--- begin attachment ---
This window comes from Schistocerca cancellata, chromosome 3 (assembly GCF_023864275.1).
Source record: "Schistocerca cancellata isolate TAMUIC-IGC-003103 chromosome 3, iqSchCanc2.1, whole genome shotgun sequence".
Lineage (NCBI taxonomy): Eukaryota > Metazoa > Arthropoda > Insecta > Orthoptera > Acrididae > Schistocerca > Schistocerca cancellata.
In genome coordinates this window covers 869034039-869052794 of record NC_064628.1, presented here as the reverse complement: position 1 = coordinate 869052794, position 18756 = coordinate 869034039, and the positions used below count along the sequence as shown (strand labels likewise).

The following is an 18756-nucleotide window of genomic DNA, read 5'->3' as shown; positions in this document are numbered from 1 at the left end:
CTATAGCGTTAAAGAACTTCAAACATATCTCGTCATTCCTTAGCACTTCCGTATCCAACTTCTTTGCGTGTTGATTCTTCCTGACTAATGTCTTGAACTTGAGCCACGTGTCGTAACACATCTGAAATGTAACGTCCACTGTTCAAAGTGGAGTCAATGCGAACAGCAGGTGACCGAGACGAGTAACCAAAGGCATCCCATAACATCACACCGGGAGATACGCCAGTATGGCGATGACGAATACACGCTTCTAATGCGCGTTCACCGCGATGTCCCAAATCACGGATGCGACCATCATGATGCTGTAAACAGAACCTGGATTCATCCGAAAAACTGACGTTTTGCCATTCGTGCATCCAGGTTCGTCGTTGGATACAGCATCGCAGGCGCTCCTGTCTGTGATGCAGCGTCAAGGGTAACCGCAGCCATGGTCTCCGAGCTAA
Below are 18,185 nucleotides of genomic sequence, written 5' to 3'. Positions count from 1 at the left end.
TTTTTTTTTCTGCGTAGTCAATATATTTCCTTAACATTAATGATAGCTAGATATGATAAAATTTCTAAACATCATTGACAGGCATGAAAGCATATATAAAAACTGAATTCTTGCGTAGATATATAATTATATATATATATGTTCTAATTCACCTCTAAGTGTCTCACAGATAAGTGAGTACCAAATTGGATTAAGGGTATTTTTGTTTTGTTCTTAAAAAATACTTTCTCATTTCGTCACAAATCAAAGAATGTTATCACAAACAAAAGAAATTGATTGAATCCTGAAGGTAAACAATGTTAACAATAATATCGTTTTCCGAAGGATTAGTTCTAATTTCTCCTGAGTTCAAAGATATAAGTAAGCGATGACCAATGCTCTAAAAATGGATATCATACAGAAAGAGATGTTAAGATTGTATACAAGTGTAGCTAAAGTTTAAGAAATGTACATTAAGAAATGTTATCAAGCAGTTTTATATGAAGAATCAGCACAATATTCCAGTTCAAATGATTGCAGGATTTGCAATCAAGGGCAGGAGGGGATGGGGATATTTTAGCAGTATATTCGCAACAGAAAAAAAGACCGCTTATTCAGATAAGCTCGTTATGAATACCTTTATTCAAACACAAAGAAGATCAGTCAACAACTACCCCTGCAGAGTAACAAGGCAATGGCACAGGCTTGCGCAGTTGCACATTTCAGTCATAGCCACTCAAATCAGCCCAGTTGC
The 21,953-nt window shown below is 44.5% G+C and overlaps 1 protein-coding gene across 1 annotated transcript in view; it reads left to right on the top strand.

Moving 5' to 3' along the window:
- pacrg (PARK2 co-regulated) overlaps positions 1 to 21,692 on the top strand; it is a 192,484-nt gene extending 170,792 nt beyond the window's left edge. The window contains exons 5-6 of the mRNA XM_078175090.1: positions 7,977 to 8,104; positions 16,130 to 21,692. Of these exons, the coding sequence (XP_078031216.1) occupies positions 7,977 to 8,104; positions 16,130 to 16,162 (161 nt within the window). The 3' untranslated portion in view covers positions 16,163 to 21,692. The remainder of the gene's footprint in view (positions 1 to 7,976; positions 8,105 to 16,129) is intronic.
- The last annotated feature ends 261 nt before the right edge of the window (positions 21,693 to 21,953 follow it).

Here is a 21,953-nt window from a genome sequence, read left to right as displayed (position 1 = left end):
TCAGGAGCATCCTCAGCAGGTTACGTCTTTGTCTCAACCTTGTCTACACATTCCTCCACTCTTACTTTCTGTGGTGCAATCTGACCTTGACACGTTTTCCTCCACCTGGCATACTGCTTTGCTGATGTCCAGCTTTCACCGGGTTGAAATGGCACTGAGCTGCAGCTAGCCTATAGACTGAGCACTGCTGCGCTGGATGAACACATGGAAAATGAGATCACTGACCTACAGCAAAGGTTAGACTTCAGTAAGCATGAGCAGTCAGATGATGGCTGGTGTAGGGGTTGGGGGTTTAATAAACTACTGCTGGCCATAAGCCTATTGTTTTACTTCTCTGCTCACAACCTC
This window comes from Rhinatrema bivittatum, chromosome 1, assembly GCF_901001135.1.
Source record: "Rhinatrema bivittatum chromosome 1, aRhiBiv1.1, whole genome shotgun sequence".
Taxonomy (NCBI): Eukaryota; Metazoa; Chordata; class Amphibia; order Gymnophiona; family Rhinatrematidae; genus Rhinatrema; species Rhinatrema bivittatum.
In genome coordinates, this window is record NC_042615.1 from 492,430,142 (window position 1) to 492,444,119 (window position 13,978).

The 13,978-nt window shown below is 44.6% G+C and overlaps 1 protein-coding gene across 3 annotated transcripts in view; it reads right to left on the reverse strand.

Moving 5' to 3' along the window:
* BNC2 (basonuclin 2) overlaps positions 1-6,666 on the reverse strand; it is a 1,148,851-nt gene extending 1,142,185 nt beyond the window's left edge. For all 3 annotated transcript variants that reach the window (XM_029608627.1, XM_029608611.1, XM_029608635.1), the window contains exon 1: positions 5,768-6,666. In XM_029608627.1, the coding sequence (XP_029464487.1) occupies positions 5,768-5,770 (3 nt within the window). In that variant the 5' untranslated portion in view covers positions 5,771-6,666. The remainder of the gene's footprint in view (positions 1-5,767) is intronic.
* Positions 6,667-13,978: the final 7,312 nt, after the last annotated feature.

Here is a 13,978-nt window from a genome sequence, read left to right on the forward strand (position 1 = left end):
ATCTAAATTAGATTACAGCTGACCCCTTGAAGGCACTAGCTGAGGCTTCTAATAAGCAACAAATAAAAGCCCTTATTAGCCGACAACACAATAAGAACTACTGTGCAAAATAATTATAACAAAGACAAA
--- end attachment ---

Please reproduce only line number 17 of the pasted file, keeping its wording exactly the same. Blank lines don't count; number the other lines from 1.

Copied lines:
Taxonomy (NCBI): Eukaryota; Metazoa; Chordata; class Amphibia; order Gymnophiona; family Rhinatrematidae; genus Rhinatrema; species Rhinatrema bivittatum.